When lie detector tests were introduced in the UK to monitor sex offenders released on licence, there was some discussion about people, accused of theft at work, taking polygraph tests too. However, law in the UK prevents the results of such tests being used as evidence in courts or in employment tribunals.
The polygraph is used by the police to corroborate other evidence and has worked well, often inspiring confessions or revealing other interesting information that may help an investigation.
Employment tribunal judges or adjudicators may allow polygraph evidence if it forms part of other evidence, but will never make a decision based on lie detector test results alone.
Private Lie Detector Tests for employees accused of theft at work
An employee accused of theft at work has the opportunity to submit to a polygraph examination by privately ordering and paying for one. The employer may be influenced by the results. Employers can also arrange commercial lie detector tests to establish whether the worker is telling the truth or not.
No legislation exists currently, as far as employment law in the UK is concerned, regarding the use of polygraphs. Employers must adhere to the ACAS Code of Practice if they are thinking about firing an employee. Companies need to demonstrate that reasonable and appropriate investigations have been made into the matter before the dismissal. Unlike the criminal courts, employers do not have to “prove beyond reasonable doubt” that an offence took place.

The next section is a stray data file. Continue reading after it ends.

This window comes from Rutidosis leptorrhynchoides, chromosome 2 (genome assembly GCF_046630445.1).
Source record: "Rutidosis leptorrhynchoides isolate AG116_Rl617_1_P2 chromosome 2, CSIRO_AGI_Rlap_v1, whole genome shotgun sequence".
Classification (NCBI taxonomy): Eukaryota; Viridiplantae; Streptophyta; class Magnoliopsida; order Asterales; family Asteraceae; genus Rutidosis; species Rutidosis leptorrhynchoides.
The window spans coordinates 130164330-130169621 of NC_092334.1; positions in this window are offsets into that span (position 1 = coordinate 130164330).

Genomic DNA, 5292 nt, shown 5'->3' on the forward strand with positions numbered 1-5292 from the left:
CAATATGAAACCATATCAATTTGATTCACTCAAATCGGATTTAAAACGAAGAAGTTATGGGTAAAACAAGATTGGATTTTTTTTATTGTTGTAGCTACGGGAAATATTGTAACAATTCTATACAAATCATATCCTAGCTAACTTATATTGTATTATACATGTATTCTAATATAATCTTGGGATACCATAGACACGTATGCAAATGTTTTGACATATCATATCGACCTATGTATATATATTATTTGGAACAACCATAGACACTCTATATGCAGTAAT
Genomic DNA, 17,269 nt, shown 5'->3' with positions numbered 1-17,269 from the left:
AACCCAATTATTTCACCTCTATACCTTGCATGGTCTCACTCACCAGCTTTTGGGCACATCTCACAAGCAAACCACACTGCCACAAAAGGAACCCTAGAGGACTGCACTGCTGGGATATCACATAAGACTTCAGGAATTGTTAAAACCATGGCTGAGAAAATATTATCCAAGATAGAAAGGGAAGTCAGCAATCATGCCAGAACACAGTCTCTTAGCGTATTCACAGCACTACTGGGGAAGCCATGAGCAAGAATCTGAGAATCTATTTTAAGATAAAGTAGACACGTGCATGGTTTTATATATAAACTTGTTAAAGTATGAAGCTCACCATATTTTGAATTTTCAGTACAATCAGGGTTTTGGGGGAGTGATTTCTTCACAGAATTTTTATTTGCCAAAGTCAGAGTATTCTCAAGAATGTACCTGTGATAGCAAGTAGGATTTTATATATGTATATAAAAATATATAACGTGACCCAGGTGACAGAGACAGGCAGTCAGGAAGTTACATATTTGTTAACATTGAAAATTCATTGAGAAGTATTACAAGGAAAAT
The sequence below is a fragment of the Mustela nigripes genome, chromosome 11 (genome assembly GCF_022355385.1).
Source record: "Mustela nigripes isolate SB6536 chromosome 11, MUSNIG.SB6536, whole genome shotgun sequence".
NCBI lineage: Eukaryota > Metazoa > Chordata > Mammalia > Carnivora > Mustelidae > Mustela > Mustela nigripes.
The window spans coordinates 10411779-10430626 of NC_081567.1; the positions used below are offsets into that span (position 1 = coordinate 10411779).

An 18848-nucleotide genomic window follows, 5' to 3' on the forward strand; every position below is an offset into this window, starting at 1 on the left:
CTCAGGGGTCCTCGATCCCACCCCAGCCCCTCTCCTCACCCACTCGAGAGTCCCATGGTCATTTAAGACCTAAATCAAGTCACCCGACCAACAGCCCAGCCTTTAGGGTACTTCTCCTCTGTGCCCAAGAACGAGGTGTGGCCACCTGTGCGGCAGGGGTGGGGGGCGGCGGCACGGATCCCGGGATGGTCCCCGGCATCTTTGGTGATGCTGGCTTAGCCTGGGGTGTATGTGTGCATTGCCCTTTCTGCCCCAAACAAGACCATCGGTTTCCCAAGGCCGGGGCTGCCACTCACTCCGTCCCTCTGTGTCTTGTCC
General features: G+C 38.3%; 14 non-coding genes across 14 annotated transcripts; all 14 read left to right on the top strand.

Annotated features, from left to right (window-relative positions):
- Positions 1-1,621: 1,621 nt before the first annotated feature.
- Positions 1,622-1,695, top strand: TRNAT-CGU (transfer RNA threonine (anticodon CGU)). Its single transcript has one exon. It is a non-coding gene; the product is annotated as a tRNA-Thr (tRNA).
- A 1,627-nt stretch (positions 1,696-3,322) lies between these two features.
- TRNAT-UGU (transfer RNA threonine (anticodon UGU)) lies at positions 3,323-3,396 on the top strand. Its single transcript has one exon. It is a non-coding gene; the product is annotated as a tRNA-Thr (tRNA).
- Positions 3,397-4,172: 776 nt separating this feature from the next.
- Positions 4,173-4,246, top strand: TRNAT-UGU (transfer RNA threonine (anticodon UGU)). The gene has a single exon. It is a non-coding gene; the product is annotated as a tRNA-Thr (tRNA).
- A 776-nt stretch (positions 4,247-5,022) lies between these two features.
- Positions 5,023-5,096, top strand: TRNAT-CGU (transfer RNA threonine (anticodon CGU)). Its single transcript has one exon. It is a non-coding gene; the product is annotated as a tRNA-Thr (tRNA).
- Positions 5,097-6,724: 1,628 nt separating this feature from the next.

Lie detector tests play an important role in such investigations in several ways:
- They often save time, since when an employee fails the test they often confess. In some cases merely asking them to take a test elicits and admission of guilt.
- Polygraph examinations are affordable and can sometimes reveal other information that may be useful to employers.
- They give a clear indication of whether or not an employee is being honest making it possible to eliminate them from the investigation.
- The fact that an employer has taken the trouble to get a polygraph test administered shows that they are taking an equitable approach in thoroughly investigating the issue
Deciding to order a lie detector test
The test is also fair because sometimes all the evidence may point to guilt yet the employee, accused of theft at work, insists they didn’t do it. Aware of the damage a dismissal may inflict on the employee’s future job prospects, many companies are more than willing to utilise polygraph services. Not to mention ameliorating an unfair dismissal claim.
If it is decided a polygraph examination is the route to take, the employer must obtain the consent of the employee. If they refuse, it cannot be derived that the worker is automatically guilty. They may feel that anxiety may affect the results of the test. In this case it’s a good idea to allow the employee to speak to a qualified, experienced polygraph examiner. Such fears can easily be allayed by a specialist examiner who conducts tests on subjects, accused of theft at work, on a regular basis.
USA law versus law in the UK
The Employee Polygraph Protection Act in the USA governs the use of lie detector technology. This employment law allows tests to be conducted across a range of industries. Specifically these include the pre-employment screening process for those candidates hoping to secure a position in security services, government and pharmaceutical manufacturing, dispensing or distributing. This law also permits tests on workers that the employee believes have been involved in theft or fraud in the workplace. Nevertheless exceptions exist and robust standards must be met in the administration of the tests.
In conclusion since polygraph tests are permitted in the UK for some circumstances, it’s possible we’ll follow the USA in the future with legislation that encompasses the workplace.